As Rutledge explains, researchers do this for each sediment layer: “We say, well we have DNA evidence of these plants and animals in this spot 14,000 years ago, and then we take a sample closer to the surface in the sediment core—from 8,000 years ago—which has a different mix.” They then review the climate record over that time period to see what correlations there may be between climatic changes and the types of flora and fauna that either thrived or ceased to exist. And, because some of these ancient periods had incredibly similar climates to what is being predicted for our impending future, this work may help us to understand what’s in store and how we might prepare. “This work helps us predict how ecosystems might shift in response to current and upcoming climate change patterns,” Rutledge shares further. “There are historic examples of instant shifts in the types of animals and plants with changing climatic conditions.”
But how did the Hakai Institute come to have its very own aDNA lab? In 2010, the aDNA lab at the Center for GeoGenetics at the University of Copenhagen made headlines. Their lab was the first to successfully create an ancient human genome: a 4,000-year-old Greenlander. Since then, there has been a genome of a 24,000-year-old boy in eastern Siberia, and most recently (last year) and somewhat unfathomably, the oldest DNA sample yet to be found on earth at two million years old was discovered in Greenland.
With his curiosity piqued, Hakai scientist Chris Hebda went to visit the Copenhagen lab. His experience there led to Hakai deciding to build their own—rooted in a baseline inclination to be self-reliant in sourcing data and analysis, but also a drive to answer questions around ancient coastal migration patterns, shifting coastlines, and glacial refuge specifically in our local region.
Although the lab won’t explicitly analyze human aDNA, research in flora and fauna could still shed light on historic human migration. Understanding where glaciers used to be means researchers can then map out areas where there wasn’t ice and, therefore, where humans were more likely to have travelled and rested. They can then look for signs of humans in these areas through proxies like faunal remains, sediment DNA, and middens.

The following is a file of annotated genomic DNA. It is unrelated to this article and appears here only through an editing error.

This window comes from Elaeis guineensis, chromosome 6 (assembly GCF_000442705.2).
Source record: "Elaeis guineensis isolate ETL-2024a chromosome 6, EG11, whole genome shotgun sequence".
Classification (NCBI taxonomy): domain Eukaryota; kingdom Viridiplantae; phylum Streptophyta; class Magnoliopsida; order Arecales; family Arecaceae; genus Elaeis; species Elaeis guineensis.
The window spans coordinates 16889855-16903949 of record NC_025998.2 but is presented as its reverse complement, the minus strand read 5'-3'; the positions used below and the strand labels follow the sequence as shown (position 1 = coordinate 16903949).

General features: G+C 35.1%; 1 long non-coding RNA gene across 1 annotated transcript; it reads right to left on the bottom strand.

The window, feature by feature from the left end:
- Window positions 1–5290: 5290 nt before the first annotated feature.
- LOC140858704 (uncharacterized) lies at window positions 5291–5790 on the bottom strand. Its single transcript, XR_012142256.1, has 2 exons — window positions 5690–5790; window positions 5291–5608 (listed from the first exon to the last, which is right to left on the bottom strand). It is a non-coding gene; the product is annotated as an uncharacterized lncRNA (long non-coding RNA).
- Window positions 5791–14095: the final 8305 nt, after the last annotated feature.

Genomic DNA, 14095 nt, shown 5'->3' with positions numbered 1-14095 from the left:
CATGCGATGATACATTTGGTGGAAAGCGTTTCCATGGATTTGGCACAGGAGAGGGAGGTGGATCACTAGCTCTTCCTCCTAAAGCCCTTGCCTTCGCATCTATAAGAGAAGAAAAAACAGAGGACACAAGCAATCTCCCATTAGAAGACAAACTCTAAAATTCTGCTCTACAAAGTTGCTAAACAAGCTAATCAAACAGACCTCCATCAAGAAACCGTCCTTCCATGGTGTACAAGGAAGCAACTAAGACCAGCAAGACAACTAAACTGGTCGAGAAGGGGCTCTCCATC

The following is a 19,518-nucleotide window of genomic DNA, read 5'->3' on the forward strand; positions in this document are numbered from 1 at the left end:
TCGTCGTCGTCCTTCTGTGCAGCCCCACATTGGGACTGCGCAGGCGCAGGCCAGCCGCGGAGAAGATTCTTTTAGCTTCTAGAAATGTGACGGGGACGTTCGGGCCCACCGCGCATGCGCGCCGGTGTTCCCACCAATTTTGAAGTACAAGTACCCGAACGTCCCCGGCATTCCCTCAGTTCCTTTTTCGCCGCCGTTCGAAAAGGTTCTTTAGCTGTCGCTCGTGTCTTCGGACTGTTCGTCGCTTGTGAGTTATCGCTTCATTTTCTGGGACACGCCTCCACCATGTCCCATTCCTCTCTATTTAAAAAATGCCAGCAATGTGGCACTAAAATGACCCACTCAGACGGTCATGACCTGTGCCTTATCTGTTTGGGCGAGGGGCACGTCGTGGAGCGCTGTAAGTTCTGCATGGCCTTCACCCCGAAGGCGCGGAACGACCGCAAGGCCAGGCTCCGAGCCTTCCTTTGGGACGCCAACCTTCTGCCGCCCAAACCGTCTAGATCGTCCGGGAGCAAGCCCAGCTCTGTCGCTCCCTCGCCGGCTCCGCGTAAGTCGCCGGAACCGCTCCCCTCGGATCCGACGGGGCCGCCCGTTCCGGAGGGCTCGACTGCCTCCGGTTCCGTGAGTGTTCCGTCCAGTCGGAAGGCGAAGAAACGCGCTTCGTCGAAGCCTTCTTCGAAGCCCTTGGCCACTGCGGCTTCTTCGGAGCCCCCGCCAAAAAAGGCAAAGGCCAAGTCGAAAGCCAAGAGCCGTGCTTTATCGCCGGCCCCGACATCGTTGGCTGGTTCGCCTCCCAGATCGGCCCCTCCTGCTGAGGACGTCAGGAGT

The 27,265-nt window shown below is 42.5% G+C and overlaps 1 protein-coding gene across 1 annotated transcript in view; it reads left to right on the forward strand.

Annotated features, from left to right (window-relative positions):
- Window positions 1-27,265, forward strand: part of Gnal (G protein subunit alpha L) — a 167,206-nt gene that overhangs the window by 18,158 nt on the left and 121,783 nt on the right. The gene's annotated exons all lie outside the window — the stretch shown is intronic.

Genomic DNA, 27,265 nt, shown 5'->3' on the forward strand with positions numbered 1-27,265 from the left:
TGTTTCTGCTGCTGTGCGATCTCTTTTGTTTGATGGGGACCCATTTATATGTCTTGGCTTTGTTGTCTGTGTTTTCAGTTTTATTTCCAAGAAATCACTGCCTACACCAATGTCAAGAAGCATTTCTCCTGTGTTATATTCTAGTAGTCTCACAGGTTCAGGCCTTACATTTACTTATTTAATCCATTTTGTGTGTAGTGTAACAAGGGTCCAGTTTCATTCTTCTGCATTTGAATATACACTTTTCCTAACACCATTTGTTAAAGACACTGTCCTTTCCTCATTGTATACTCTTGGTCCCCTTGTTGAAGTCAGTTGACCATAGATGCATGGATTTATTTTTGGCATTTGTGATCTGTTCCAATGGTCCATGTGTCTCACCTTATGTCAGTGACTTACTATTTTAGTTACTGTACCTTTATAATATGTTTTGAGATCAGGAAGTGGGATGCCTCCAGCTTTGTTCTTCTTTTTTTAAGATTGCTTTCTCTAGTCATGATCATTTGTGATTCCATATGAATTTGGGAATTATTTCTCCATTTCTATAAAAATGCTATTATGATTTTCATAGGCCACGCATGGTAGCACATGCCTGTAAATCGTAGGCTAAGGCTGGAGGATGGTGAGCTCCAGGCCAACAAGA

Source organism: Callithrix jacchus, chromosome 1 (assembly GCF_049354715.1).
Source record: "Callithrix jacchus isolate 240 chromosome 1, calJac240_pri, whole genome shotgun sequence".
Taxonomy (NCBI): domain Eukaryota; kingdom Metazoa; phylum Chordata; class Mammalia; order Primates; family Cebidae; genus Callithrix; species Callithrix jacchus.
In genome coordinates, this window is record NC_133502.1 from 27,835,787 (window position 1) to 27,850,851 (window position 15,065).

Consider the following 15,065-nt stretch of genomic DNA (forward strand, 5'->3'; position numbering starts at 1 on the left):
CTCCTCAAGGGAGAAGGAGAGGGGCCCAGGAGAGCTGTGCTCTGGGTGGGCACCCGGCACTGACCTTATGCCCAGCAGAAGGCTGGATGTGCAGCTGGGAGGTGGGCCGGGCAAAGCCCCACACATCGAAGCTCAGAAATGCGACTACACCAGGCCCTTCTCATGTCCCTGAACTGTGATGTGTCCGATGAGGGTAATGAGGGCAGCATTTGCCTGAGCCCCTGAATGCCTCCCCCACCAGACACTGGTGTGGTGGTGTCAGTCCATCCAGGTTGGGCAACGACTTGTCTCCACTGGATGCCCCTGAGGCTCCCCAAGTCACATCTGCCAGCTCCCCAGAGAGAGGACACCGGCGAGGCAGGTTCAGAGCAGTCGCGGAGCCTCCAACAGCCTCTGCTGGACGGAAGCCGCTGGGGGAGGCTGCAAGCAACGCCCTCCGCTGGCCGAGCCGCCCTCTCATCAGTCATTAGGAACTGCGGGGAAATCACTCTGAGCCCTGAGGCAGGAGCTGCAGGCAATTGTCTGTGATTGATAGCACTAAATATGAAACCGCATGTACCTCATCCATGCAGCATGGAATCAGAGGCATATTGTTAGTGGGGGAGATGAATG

“The new lab and new approaches developed over the last few years will propel us into a different area of research, and rapidly expand our research programs,” says Rutledge. A day in the lab can look like data analysis, reading updates in the scientific field, writing, and planning with collaborators. “We’re all really passionate about what we do. Not many of us think in a 9-5 type of framework—it can be hard to leave,” Rutledge laughs.
Although the lab had only just begun processing samples at the time of writing in May 2023, it had already celebrated a very exciting development. One of the Institute’s archaeologists had discovered a dozen 14,000-year-old mammal bones at a local cave site, and processing them was the lab’s very first job. Not too much could be said beyond that they were “really well-preserved bones” and the “results were looking very promising” despite it often being very hard to gather DNA from that age of bone. “I was just looking at the results this morning … and I was shocked!” Rutledge shares incredulously.
The possibility for further discovery in our region feels somewhat mythical. Yet, there is hope that, in understanding our past, we can better navigate our future.